I have been singing the praises of indexing plates when used in conjunction with milling or drilling devises but the truth of the matter is that they are very expensive to purchase and impossible for the home machinist to make. HA! I'm lying. Nothing could be further from the truth. I have made a great multiple row set of index plates that directly mount between the spindle pulley and the head stock of my little TAIG lathe and provides me with a multitude of divisions for just about anything I may need to mill. The thing that causes the most anxiety is thinking about how in the heck are we going to space all those little holes around the plate. Lets look at the way it is traditionally done. Let us say that you want to create one hundred equal divisions or holes around a round object. You would take the object and chuck or clamp it to a rotary dividing table which by the way, will set you back at least $250 to $300 even for an import. The table has a full 360o protractor around its periphery and a side crank that is further subdivided into either 50 or 100 divisions. The gear ratio of most tables gear boxes is 40:1 so simply put, for each full turn of the crank, the table will rotate 1/40 of a revolution. Each turn or 1/40 of 360 equals 9o per turn of the crank. To divide a round disk into 100 divisions you index every 3.6o ( 360 divided by 100 = 3.6 ). By dividing 9o ( for each 1/40 turn) into the number of divisions on the crank and multiply the result by 3.6 you will get what fraction of a turn of crank you need to achieve a rotation equaling 3.6o. Take for instance a crank with 100 divisions and with calculator, divide by 9 resulting in 11.111111.... infinite number. Multiply 11.111111.... by 3.6 and you will get 40, That will be the number of divisions of the crank you will have to turn in order to rotate the table the required 3.6o. If the crank has 50 divisions the result would then be every 20 divisions. At this point you would have the work piece attached, centered and shifted to what ever lateral distance you require and holes or other milling work performed with a drill press or vertical miller. The rotary tables can be used horizontally or vertically with or without a supplementary set of indexing plates, but this really gets deep into the subject and a little bit beyond our present discussion.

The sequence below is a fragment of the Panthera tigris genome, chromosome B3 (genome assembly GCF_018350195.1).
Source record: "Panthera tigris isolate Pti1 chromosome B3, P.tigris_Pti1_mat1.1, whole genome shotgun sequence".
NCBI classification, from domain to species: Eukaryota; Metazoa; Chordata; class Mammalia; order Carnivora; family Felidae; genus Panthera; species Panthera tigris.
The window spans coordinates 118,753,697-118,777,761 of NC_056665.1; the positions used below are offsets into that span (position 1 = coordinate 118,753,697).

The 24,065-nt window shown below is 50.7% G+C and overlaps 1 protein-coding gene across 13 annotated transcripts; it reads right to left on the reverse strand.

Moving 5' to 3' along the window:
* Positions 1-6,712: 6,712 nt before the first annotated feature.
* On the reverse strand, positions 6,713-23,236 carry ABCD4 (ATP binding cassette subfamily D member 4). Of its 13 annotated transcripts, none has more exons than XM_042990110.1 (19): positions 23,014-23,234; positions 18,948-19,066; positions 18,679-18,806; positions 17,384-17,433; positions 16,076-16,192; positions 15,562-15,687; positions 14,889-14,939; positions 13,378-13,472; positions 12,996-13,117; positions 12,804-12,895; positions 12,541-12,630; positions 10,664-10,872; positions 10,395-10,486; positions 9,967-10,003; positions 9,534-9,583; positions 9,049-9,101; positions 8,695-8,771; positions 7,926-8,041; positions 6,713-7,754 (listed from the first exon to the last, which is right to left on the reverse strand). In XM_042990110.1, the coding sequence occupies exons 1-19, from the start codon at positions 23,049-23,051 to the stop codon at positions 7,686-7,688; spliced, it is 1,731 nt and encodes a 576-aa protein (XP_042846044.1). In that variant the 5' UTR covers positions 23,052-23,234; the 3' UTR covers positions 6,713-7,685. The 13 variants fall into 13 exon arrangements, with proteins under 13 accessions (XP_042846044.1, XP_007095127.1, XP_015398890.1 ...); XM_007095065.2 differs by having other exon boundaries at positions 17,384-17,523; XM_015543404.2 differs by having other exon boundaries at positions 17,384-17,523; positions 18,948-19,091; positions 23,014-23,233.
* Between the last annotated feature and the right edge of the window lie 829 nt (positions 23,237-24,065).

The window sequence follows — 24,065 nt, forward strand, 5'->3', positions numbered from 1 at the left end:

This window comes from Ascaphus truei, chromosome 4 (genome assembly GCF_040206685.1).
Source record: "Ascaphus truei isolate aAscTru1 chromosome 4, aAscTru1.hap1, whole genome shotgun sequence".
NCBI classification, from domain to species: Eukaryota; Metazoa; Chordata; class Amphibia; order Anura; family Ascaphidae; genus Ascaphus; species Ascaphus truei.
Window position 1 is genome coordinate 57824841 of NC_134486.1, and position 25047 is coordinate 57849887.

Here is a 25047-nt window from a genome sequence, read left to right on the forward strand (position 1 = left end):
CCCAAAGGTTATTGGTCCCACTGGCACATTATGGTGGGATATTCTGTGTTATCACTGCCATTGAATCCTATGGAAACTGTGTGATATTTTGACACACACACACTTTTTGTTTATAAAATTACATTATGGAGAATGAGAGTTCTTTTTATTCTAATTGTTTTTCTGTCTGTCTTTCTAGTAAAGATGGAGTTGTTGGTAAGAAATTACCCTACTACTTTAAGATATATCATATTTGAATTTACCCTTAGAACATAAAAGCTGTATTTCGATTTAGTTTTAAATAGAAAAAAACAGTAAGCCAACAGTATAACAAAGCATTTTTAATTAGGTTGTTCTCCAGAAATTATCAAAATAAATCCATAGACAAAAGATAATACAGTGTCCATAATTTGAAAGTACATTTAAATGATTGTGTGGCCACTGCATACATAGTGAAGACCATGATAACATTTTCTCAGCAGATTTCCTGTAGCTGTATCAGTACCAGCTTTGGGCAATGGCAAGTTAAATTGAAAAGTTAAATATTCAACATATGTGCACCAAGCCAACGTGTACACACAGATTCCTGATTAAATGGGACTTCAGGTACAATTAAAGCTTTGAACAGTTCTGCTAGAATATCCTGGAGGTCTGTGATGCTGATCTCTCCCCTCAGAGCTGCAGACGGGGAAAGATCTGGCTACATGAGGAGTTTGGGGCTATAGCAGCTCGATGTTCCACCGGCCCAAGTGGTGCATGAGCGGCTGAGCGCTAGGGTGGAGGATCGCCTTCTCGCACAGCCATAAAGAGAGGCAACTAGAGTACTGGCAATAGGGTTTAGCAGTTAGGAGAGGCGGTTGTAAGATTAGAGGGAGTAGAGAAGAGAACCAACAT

To many of us, owning a rotary table with dividing plates is a luxury that should only be considered after we have made a certain commitment to the hobby as it can be a costly undertaking. Before we get into the alternatives to the traditional methods, I would like to describe the basic process of making index plate blanks. I will show how I made them for my TAIG, but again, you could easily modify the specifications to adapt it to the SHERLINE or any other small similarly styled lathe. I begin with 3/16" or 1/4" thick aluminum plate about 4" x 4" and I scribe a circle a bit smaller than 4" with a pair of dividers or even a plain grade school compass. It does not matter as long as it is readily visible. Scroll cut or band saw the circle so the cut is just outside the line. Take the rough cut plate and glue it with CA glue to a small 2" faceplate so the center mark created by the compass is centered by eye as you look through the rear of the faceplate. Take a turning cut until the plate is perfectly round. Follow this with a facing cut. Remove the plate by gently apply a torch fame to loosen the glue. I machined a shallow step about 1/8 from the edge of the jaws on my four jaw scroll chuck so I can grip large diameter thin workpieces such as this. Grip the disk so the un-machined face is out and the clean surface is flush against the jaws. Set up the tail stock drilling guide and drill a 1/2" hole and then enlarge it to .625" and check the bore will a know .625" diameter rod. You are now done with the basic index plate blank. If you plan on making more than one of these you should make them all now and save them for future use. You will have to make a special arbor out of a 2" long piece of 1" diameter rod, facing and turning the end down to 5/8" diameter snug fit for a distance of 7/32". Drill and tap a hole 1/2" deep for a 10-32 screw. Flip the rod end for end and drill a #11 hole about 1/4" deep and set up a parting tool to part off a 1/4" thick washer from the end of the rod and remove all burrs. Reduce the 1" diameter portion of the rod to 1-1/4" in length by taking repeated facing cuts. In use, the plate is slipped over the small end and the washer is placed over the plate and is secured with a 10-32 cap screw. Put this aside for now so we can concentrate on the various dividing methods we can use. I will assume that you own or at least have access to a drill press. The simplest method is to use a circular saw blade and index off the teeth. As you know, circular saw blades come in many different teeth numbers to cut different types of materials. A 60 tooth blade can make a dividing plate with 60 or any other number of holes that can be equally divided into 60. There are 60, 80, 100, and even a 200 tooth blade. These are 7-1/4" in diameter and lo and behold they have a 5/8" diameter arbor. This was actually one of those happy coincidences you always hope for. I next cut a square of 3/4" thick plywood 7" x 7" and after drawing two diagonal corner to corner lines to find the center, I take a compass and set it to draw a 7" circle, band saw it the circle carefully to the line and finish by boring a 1" diameter through hole with a Forstner drill bit. Glue and press the arbor so the 1" to 5/8"shoulder is a hair above the surface of the board. The saw blade with the desired number of teeth is slipped over the 5/8" arbor and the plate blank is added on top . The top of the 5/8" diameter portion of the arbor should be sitting below the surface of the plate blank. Add the washer and cap screw to secure the sandwich. If you cut the round wooden plate to 6-3/4" diameter, the blade's teeth should protrude 1/4" all around the perimeter of the board. It is important that the tooth gullet extend beyond the edge of the plate. Prepare another 7" x 7" piece of 3/4" plywood and after drawing diagonal lines, bore another 1" diameter hole in the center to accept the bottom 1/2" long portion of the arbor. The top assembly should rotate easily but snugly. Draw a vertical line at 3-1/2" from either side of the square bottom board to locate the center point and attach a 1-1/2" long piece of 1/16" or so diameter piano wire or any other sturdy spring steel wire with several heavy duty staples and the cover the area with a thick layer of 5 minute epoxy. Make sure the wire does not shift or slide side ways in any way. This will make a flexible detent that will lock the top plate at each of the positions between each tooth. Pull back the wire detent to disconnect it from a tooth gullet and rotate the top plate to the next gullet and release the detent. The whole unit is clamped to the drill press table and centered by eye with chucked center point and aligning over the cap screw center. The table is now shifted laterally so the holes can be located and drilled around the edge of the plate blank. About 3/16" from the edge is good. Lets drill some holes! Begin by chucking a #1 center drill and carefully adjusting the depth travel so that a 3/32" diameter conical hole is created. Locate the top disk to any tooth at this time and drill the first hole. Pull back on the spring wire detent and rotate the top disk to the next tooth and let go of the detent to lock and the top plate at the next position and drill the second hole. Repeat this same procedure until all of the holes have been drilled and you are back where you first began from. If you want to create a multi row index wheel, you should use the traditional method of making the subsequent inner rows 3/16 apart center to center, with a lower number of holes. For example, you could make the outer row using a 100 tooth blade and follow with 60, a 40 tooth blade. Now that you have easily conquered what was once a huge obstacle, you can index and drill three mounting holes so you can attach it to the large end of the spindle pulley. Use the 60 tooth blade for this and shift the table laterally to place the drill point about 3/4" from the edge of the 5/8" center hole. Do not drill all the way through. Remember, the saw blade is still underneath the index plate. Once the locations for the holes are center drilled, you can remove the plate off the indexing apparatus and drill the holes completely through on the drill press with #11 bit. Counter sink the holes for flat head machine screws. Take the piece of 5/8" diameter rod you originally used to gauge the bore of the index plate, slide it through the pulley bore and stick a couple of small pieces of double stick tape to the large face of the faceplate and slip the index plate through the rod against tape and hold tight for a minute or so. The two should be in perfect alignment now. Place a #11 transfer punch through each of the three holes and tap it with a hammer to transfer the three hole locations. un-stick the plate blank and remove the tape. The punched holes are center drilled, drilled with a #21 bit 1/2" deep and tapped with a 10-32 tap. Screw the index plate and pulley together with three 1/2 long 10-32 machine screws and re-install it on the head spindle so the plate is facing the head stock. Prepare a block of aluminum by drilling four 1/8" holes in line and each 3/16" apart located so they match the distance of the different rows of the plate. Turn a piece of 1/8" drill rod to a conical 60o point to serve as a detent. The block is aligned and glued to the side of the TAIG head stock with CA glue so that each of the holes lines up with each of the rows of holes. The opposite end of the detent can be cross drilled and a smaller piece of drill rod inserted to act as a lever.